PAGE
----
Had I an ounce of grey matter that worked, I would have joined the Provincial Administration as a chief. Not a sub-chief; those people love chicken a little too much. But a chief. I would get a nifty uniform, a pith helmet, a snappy swagger stick, a Land Rover and an armed Administration Police cohort to maintain the public peace. And I would have been good at it.
Obviously I wouldn't go into the business of robbing my location dry of its goats, chicken and calves, and I would definitely stay as far away from wives and daughters of the residents. I'd bring down the mighty arm of the State on bicycle thieves and those random idiots that harvest other people's cassavas or yams.
But best of all, I 'd shine during public holidays like Jamhuri Day or Mashujaa Day because I'd get the chance to read a specially couriered Presidential Speech in front of the local worthies like headmasters and councillors. I'd spend the previous month spiffying up the primary school's playing field and making sure that the flag receives a shampoo wash at the local dobi. My dress uniform would be specially laundered at the district headquarters and it would stay protected in the laundry's jwala until the big day. Muriuki the shoe-shine guy would be on standby just to make sure I can see his reflection in my boots.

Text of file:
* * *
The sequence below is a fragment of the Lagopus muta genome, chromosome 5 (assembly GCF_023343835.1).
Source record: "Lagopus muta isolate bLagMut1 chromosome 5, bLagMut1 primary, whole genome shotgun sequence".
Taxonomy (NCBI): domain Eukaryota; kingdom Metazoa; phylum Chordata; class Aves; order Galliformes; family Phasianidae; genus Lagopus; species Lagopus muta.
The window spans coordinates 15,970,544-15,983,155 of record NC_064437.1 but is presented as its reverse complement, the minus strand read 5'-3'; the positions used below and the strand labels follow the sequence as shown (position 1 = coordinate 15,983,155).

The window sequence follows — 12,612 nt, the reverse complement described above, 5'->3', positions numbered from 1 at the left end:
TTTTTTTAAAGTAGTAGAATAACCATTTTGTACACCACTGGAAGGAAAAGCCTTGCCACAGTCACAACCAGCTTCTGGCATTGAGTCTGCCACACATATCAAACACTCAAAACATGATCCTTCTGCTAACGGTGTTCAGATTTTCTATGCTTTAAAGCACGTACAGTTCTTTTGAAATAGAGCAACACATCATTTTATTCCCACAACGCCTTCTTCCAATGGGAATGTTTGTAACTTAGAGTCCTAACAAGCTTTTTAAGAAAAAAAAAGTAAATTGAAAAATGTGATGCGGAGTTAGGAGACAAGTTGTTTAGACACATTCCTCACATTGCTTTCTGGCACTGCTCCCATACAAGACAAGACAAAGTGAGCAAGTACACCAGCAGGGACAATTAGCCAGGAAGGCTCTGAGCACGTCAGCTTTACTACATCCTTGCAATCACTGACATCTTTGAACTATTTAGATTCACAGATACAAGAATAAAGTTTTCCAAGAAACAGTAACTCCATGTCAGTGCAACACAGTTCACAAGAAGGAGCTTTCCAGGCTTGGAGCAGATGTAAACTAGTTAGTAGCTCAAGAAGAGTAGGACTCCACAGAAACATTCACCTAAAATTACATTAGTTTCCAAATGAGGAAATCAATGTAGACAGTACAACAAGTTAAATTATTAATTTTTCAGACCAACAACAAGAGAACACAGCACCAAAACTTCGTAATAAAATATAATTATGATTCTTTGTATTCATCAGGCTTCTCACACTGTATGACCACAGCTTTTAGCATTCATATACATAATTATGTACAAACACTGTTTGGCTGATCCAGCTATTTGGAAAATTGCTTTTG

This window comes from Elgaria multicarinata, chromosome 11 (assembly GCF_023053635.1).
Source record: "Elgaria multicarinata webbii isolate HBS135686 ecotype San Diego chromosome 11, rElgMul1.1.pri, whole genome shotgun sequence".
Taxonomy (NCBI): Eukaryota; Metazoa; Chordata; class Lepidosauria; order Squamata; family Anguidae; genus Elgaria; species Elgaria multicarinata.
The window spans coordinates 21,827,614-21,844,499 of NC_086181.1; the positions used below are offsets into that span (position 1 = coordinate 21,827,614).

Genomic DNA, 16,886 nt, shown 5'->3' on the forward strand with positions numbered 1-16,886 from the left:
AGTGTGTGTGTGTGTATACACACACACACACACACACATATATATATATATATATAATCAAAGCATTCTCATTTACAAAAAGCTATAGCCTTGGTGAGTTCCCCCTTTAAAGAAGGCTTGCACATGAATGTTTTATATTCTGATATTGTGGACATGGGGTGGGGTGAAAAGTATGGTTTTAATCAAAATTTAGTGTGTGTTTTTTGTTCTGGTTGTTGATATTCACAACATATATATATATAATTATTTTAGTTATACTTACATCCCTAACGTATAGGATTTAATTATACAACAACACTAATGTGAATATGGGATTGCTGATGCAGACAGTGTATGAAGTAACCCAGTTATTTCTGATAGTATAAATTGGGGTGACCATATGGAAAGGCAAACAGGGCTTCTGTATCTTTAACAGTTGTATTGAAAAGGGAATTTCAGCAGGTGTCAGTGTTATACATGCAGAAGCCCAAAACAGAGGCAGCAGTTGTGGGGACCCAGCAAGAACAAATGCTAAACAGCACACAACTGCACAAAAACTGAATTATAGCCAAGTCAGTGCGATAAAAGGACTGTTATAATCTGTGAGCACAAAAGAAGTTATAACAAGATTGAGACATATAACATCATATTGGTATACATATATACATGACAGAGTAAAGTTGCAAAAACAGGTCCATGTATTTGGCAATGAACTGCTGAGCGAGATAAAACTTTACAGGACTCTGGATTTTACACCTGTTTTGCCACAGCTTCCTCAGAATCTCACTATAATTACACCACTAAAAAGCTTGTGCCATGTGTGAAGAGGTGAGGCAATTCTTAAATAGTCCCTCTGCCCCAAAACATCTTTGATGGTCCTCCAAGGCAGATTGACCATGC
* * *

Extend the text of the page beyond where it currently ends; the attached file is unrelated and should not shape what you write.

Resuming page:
All the sub-chiefs would be on their best behaviour: on that day they would stay away from wives, daughters, chicken and goats that don't belong to them. And they would corral the tois from the three primary schools and one secondary school into the playing field. They would make sure that the seven dukas were closed up tight and the shopkeepers turned out in their Sunday best to receive words of wisdom from the rais. Mama Safari would have to shut down chang'aa operations for the day too, even though the teachers and M-Pesa agents who throng her kibanda would cry foul and curse the president and his anti-chang'aa witch-hunt.
I'd practice my official finger-wagging in front of the mirror because, kama kawaida, I'd get the chance to sema kitu kidogo after the president's speech is done. I'd frown mightily at the increasing cases of missing cows and I would warn residents strongly about aiding and abetting strangers in their anti-national activities. I would praise the small primary school near the market for the one B- it got during the Mock KCPE and urge them Onwards and Upwards reminding the five teachers and fifty candidates that, The sky is the limit. I would wind things up by reminding my sub-chiefs to be extra vigilant and thank the councillors for ensuring that the drainage was cleared before the long rains.
Sigh. I would have an excellent chief.